Huffaker’s report finds that frozen product usage has been “relatively flat” the past four years.

An even greater concern in the NAPMN report is the possible return to trend yields this year. Even if 2012 acreage remained at last year's numbers, a return to trend yields could result in an additional 25 million cwt.

This year’s planting has been ahead of schedule across the country due to a warm spring. Other than the San Luis Valley, which experienced a frost that affected the first emerging plants, the crop in general continues to be ahead of schedule.

“Now that we’re eight weeks into the growing season, what’s very concerning is that we’ve experienced conditions that lead to minimum trend line and more likely above trend line,” said Jerry Wright, CEO and president of United Potato Growers of America. “We still have a lot of growing season ahead of us and much will center on the actual number of acres planted and how the rest of the growing season plays itself out.”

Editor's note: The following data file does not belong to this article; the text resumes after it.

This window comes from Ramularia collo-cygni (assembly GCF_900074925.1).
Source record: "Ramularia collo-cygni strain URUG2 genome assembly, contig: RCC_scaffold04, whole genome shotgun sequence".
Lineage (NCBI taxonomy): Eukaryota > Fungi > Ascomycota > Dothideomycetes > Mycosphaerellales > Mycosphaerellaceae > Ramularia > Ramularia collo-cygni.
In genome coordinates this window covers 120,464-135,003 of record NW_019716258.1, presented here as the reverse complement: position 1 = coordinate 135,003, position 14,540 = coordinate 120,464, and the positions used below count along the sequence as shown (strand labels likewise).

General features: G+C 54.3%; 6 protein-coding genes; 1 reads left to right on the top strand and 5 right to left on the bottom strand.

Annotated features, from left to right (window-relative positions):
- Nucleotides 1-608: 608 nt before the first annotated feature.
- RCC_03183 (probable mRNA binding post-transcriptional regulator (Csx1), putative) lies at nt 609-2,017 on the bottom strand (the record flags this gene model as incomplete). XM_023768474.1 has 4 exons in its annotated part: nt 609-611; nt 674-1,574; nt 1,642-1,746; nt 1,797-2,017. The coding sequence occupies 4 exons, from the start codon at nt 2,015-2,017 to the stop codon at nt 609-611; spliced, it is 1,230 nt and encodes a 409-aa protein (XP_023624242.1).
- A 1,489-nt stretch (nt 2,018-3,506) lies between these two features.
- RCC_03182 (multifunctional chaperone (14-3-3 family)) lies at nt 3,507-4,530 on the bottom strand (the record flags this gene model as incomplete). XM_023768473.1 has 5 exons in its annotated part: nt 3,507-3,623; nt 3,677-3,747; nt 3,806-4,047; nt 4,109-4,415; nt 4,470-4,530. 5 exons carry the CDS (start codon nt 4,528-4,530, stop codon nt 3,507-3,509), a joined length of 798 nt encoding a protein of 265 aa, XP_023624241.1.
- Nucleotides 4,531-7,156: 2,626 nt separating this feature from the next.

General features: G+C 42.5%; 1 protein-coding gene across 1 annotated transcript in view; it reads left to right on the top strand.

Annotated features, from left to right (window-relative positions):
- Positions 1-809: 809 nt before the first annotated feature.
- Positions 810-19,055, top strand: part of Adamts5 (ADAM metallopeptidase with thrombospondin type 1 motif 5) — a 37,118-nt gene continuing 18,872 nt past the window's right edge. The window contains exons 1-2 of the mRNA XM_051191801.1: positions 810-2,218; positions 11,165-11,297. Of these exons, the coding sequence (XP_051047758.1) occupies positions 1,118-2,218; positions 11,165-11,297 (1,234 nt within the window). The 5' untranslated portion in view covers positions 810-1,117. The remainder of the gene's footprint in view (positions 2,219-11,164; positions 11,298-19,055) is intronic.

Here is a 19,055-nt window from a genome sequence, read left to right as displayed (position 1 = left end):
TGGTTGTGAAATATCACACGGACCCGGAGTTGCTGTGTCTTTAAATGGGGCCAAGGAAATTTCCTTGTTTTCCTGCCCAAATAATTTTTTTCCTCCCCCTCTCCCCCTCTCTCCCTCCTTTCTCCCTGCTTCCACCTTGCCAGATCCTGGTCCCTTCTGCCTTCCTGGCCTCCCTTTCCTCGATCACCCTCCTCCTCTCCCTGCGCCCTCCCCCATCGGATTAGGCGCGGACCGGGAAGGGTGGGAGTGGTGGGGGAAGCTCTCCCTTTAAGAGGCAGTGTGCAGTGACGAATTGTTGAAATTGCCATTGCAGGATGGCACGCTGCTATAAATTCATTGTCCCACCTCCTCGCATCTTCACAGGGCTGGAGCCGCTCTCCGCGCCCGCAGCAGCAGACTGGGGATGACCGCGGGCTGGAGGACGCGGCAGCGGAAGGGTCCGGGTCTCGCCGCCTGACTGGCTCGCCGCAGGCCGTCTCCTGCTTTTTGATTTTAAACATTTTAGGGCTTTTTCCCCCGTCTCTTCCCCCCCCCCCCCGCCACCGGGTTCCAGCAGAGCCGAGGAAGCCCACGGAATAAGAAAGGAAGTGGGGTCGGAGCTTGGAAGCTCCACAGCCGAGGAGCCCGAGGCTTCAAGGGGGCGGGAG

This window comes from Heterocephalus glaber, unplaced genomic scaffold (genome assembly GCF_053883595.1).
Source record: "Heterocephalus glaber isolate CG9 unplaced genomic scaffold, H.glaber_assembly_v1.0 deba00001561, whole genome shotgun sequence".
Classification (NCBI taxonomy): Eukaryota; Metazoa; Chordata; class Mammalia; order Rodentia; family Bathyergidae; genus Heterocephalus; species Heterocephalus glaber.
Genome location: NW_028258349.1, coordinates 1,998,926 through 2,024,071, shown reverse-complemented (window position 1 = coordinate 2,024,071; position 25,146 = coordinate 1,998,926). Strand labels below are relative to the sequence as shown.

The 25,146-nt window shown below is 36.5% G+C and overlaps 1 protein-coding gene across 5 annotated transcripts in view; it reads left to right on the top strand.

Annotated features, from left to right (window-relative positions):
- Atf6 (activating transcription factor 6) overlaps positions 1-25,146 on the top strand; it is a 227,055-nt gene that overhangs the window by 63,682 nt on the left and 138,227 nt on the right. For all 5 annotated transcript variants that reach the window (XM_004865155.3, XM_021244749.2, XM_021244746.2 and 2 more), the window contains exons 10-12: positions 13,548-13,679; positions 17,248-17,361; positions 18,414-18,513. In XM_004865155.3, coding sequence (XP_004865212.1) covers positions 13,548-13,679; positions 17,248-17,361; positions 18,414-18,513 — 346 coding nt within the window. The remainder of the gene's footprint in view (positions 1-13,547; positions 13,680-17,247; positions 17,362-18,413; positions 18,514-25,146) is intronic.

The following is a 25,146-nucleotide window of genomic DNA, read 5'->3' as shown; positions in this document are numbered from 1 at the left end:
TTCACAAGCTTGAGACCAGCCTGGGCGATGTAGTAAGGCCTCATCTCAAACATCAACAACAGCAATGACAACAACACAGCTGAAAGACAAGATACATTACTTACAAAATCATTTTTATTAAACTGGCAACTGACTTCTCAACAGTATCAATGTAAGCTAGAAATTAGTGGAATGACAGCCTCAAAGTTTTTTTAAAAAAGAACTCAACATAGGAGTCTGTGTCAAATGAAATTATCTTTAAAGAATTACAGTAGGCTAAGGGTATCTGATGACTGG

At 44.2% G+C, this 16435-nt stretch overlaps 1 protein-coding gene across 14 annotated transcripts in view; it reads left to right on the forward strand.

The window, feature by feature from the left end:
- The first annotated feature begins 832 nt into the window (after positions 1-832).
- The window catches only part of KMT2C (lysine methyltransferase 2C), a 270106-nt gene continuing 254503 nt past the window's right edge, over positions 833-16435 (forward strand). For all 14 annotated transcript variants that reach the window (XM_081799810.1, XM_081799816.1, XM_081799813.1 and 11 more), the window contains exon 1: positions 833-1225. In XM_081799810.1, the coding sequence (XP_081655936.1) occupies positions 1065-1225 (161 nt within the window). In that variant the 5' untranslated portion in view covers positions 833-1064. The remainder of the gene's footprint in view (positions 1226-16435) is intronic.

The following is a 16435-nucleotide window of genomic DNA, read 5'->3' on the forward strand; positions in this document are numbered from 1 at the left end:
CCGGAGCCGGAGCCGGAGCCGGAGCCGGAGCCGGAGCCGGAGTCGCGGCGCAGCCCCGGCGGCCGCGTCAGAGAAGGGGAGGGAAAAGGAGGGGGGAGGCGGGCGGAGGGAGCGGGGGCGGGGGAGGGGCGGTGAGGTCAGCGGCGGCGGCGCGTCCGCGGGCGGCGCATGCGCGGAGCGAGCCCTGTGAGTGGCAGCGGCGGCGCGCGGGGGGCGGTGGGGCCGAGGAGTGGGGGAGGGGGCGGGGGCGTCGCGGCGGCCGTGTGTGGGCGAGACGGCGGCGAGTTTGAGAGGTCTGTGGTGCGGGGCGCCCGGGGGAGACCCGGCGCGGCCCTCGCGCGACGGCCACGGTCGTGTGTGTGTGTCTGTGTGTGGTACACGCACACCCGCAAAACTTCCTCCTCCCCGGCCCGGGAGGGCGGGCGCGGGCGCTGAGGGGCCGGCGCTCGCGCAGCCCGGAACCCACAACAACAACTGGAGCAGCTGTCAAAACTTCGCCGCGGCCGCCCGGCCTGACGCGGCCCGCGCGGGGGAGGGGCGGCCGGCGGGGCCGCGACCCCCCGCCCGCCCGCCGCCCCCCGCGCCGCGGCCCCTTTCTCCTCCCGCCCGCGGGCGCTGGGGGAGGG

All eyes will be eagerly anticipating the USDA’s NASS crop production report that comes out on Wednesday, July 11, and will reveal the total acreage of potato acres nationally.
Spudman Survey
Spudnik Harvester

Interested in having your product featured?
Click here to email the editor.

Spudnik introduces new harvester

The Spudnik Equipment Company has launched the new 6640 Harvester for 2012. The 6640 is designed for optimal dirt separation without sacrificing digging speed. The chain drive on the secondary and rear cross has been changed to an S wrap to reduce drop, resulting in less bruising. The side elevator is available in either a 42- or 48-inch width. A wide 60-inch side elevator further cleans the potatoes. The drawbar hitch is 20 inches longer for tighter tractor turn.

To learn more about the Spudnik 6640 Harvester, view a video here.

Copyright 2012 Great American Media Services | 75 Applewood Dr. Sparta, MI 49345 | 616-887-9008 CONTACT US